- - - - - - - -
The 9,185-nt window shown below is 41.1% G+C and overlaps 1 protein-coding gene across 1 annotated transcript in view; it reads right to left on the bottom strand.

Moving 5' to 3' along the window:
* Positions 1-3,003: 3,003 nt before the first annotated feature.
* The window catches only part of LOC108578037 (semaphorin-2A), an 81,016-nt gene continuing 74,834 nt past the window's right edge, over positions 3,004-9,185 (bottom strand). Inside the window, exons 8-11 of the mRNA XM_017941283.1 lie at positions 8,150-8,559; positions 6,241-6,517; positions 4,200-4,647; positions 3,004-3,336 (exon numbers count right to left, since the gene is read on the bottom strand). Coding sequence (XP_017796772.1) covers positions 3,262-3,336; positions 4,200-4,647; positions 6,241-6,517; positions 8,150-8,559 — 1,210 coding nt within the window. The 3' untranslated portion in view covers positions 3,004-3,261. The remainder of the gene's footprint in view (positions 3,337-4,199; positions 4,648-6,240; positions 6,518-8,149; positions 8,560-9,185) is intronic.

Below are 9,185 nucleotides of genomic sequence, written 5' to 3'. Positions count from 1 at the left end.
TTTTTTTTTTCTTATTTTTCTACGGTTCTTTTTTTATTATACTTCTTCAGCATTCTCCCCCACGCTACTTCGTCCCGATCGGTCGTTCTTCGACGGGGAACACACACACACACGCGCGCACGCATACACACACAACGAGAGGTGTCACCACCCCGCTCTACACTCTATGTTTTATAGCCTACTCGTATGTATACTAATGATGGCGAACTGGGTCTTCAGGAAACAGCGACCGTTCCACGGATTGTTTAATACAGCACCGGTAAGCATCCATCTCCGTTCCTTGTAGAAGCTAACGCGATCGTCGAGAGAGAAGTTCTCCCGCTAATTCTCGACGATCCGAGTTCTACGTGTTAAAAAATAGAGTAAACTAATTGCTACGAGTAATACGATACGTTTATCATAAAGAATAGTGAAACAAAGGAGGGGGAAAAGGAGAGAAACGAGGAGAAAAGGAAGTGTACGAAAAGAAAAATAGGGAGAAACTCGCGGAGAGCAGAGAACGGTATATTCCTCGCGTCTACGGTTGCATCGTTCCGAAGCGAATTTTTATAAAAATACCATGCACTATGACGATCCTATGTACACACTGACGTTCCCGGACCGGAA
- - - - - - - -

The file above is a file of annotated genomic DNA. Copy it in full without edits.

The 9,185-nt window shown below is 41.1% G+C and overlaps 1 protein-coding gene across 1 annotated transcript in view; it reads right to left on the bottom strand.

Moving 5' to 3' along the window:
* Positions 1-3,003: 3,003 nt before the first annotated feature.
* The window catches only part of LOC108578037 (semaphorin-2A), an 81,016-nt gene continuing 74,834 nt past the window's right edge, over positions 3,004-9,185 (bottom strand). Inside the window, exons 8-11 of the mRNA XM_017941283.1 lie at positions 8,150-8,559; positions 6,241-6,517; positions 4,200-4,647; positions 3,004-3,336 (exon numbers count right to left, since the gene is read on the bottom strand). Coding sequence (XP_017796772.1) covers positions 3,262-3,336; positions 4,200-4,647; positions 6,241-6,517; positions 8,150-8,559 — 1,210 coding nt within the window. The 3' untranslated portion in view covers positions 3,004-3,261. The remainder of the gene's footprint in view (positions 3,337-4,199; positions 4,648-6,240; positions 6,518-8,149; positions 8,560-9,185) is intronic.

Below are 9,185 nucleotides of genomic sequence, written 5' to 3'. Positions count from 1 at the left end.
TTTTTTTTTTCTTATTTTTCTACGGTTCTTTTTTTATTATACTTCTTCAGCATTCTCCCCCACGCTACTTCGTCCCGATCGGTCGTTCTTCGACGGGGAACACACACACACACGCGCGCACGCATACACACACAACGAGAGGTGTCACCACCCCGCTCTACACTCTATGTTTTATAGCCTACTCGTATGTATACTAATGATGGCGAACTGGGTCTTCAGGAAACAGCGACCGTTCCACGGATTGTTTAATACAGCACCGGTAAGCATCCATCTCCGTTCCTTGTAGAAGCTAACGCGATCGTCGAGAGAGAAGTTCTCCCGCTAATTCTCGACGATCCGAGTTCTACGTGTTAAAAAATAGAGTAAACTAATTGCTACGAGTAATACGATACGTTTATCATAAAGAATAGTGAAACAAAGGAGGGGGAAAAGGAGAGAAACGAGGAGAAAAGGAAGTGTACGAAAAGAAAAATAGGGAGAAACTCGCGGAGAGCAGAGAACGGTATATTCCTCGCGTCTACGGTTGCATCGTTCCGAAGCGAATTTTTATAAAAATACCATGCACTATGACGATCCTATGTACACACTGACGTTCCCGGACCGGAA